Hysterosalpingogram (HSG) & Sonohysterogram

/Hysterosalpingogram (HSG) & Sonohysterogram
Hysterosalpingogram (HSG) & Sonohysterogram2016-10-18T10:43:11+00:00

What is a Hysterosalpingogram?

Hysterosalpingogram is a procedure to evaluate the uterus and the fallopian tubes. It is usually performed in the radiologist office. The procedure is usually performed after menstruation but in the first half of the cycle, before ovulation to prevent the possibility of exposing a pregnancy to x-rays.

How is a Hysterosalpingogram Performed?

The procedure involves insertion of a speculum followed be injection of a die via a cannula placed in the cervix. The uterus is filled with iodine containing contrast media that is radio opaque, and obtaining x-rays as the dye outlines the shape of the uterus is seen. Also the length of the fallopian tubes is noted. This is followed usually by the spillage of dye from the fallopian tubes this indicates patency of the tubes.

Possible pathology noted on HSG includes: the presence of uterine polyps, fibroids, scare tissue, or any structural anomalies of the uterus. The fallopian tubes are evaluated noting: scarring or swelling of the tubes, and patency is seen from the procedure.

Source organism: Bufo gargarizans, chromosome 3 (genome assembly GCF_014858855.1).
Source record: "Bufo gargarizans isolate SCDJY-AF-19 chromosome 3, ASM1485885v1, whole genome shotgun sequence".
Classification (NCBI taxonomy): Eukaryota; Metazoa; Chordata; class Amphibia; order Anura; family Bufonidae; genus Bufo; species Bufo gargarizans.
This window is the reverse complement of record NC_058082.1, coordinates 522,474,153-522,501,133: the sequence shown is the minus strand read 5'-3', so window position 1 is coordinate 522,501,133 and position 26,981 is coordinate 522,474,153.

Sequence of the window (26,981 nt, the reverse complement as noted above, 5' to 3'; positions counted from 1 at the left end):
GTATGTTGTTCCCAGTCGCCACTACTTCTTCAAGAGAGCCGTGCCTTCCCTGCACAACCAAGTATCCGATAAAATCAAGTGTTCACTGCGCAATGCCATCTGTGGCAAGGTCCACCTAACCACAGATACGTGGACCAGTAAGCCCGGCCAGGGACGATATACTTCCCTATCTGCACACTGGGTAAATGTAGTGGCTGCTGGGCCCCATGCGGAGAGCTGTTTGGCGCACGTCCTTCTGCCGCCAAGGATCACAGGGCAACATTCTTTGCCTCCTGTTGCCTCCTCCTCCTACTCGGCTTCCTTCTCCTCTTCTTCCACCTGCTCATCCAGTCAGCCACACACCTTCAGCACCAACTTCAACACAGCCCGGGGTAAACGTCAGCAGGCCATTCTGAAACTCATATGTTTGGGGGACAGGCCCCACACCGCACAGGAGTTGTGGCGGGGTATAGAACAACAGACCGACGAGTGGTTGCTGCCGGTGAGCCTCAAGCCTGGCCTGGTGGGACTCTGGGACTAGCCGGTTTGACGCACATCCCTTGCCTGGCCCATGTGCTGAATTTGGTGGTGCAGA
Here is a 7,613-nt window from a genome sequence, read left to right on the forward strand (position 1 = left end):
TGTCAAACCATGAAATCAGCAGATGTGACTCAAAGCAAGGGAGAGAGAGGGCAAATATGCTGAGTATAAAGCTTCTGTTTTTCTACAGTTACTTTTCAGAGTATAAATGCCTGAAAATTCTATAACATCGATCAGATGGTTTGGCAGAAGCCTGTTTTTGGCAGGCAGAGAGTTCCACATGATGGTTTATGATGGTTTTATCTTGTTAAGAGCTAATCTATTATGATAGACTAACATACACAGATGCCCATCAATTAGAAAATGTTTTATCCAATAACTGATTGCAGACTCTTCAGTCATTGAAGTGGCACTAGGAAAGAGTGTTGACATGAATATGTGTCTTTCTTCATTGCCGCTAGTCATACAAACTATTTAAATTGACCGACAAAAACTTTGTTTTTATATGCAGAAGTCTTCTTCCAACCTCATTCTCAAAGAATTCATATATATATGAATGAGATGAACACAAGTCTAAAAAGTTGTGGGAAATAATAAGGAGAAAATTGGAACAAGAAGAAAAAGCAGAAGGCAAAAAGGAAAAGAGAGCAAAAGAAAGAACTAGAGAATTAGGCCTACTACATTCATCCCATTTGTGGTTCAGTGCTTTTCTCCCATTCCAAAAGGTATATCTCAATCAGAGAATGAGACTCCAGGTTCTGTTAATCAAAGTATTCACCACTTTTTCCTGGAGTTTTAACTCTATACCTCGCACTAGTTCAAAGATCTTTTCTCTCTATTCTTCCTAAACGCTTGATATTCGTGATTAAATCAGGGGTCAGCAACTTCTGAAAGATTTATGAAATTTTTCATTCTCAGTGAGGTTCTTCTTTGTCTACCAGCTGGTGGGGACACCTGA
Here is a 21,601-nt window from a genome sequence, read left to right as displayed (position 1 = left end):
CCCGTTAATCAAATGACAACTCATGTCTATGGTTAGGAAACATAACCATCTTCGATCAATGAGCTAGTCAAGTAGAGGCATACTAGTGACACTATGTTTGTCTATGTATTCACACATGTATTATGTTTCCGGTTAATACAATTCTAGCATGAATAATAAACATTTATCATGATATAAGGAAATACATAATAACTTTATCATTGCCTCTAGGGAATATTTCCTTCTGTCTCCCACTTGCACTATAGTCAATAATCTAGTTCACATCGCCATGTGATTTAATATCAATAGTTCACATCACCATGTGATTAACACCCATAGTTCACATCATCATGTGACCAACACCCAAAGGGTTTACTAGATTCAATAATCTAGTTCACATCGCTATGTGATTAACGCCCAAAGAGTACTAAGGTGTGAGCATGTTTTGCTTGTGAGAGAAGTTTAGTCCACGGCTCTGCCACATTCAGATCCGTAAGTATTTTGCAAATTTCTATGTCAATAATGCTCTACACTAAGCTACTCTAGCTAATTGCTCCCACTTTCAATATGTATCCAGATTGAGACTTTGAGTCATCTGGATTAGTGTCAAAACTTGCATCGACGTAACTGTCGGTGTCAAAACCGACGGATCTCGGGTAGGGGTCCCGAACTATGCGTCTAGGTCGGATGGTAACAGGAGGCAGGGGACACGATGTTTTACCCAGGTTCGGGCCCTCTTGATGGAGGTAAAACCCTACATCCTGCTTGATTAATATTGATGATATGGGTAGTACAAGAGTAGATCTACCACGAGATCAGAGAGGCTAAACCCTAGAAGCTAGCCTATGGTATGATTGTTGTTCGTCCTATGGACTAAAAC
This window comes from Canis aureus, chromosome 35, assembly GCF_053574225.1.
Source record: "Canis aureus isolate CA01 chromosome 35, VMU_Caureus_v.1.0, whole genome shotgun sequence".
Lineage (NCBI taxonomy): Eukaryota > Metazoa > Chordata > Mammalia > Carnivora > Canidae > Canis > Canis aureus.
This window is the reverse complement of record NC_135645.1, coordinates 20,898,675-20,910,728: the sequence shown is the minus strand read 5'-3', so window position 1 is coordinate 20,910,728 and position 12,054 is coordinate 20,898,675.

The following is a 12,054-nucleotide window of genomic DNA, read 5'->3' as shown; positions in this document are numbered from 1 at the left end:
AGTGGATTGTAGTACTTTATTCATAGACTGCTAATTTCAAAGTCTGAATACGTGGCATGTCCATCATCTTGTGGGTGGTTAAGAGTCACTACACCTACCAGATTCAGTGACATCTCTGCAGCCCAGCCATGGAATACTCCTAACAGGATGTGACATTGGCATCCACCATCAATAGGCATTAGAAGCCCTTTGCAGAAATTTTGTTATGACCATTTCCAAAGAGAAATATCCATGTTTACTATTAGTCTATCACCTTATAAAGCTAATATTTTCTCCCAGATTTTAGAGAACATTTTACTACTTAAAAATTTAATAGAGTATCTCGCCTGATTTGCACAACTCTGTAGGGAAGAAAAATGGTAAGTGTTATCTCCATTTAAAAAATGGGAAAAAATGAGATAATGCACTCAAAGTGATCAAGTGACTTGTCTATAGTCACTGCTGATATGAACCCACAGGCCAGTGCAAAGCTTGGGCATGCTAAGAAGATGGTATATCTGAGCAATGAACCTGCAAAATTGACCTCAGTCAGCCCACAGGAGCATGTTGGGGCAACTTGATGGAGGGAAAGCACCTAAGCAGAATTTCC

Are there any side effects?

Some patients experience cramping with the procedure, this can usually be relieved by analgesics. Patients are able to resume normal activity the same day. Complications are not common but include infection, exposure to x-rays, and allergic reaction to iodine contrast.

What is a Sonohysterogram?

Sonohysterogram does not need to be done in a radiologic facility. The procedure provides the same information as the HSG regarding the uterus however the fallopian tube information is limited.

What is the difference between a Hysterosalpingogram & sonohysterogram ?

A major difference is that in a sonohysterogram no x-ray is used, rather an ultrasound is utilized to visualize the uterus. Also rather then dye, saline is used to fill the uterine cavity. It can provide superior images of the uterine cavity, and detailed measurements of abnormalities.

In the case of blocked or damaged tubes. A surgical procedure can repair the tubes or they can be bypassed by in vitro fertilization.

Uterine abnormalities can be repaired surgically or through hysteroscopy.

The physician usually explains to the patients the different options together with risks and rewards of each procedure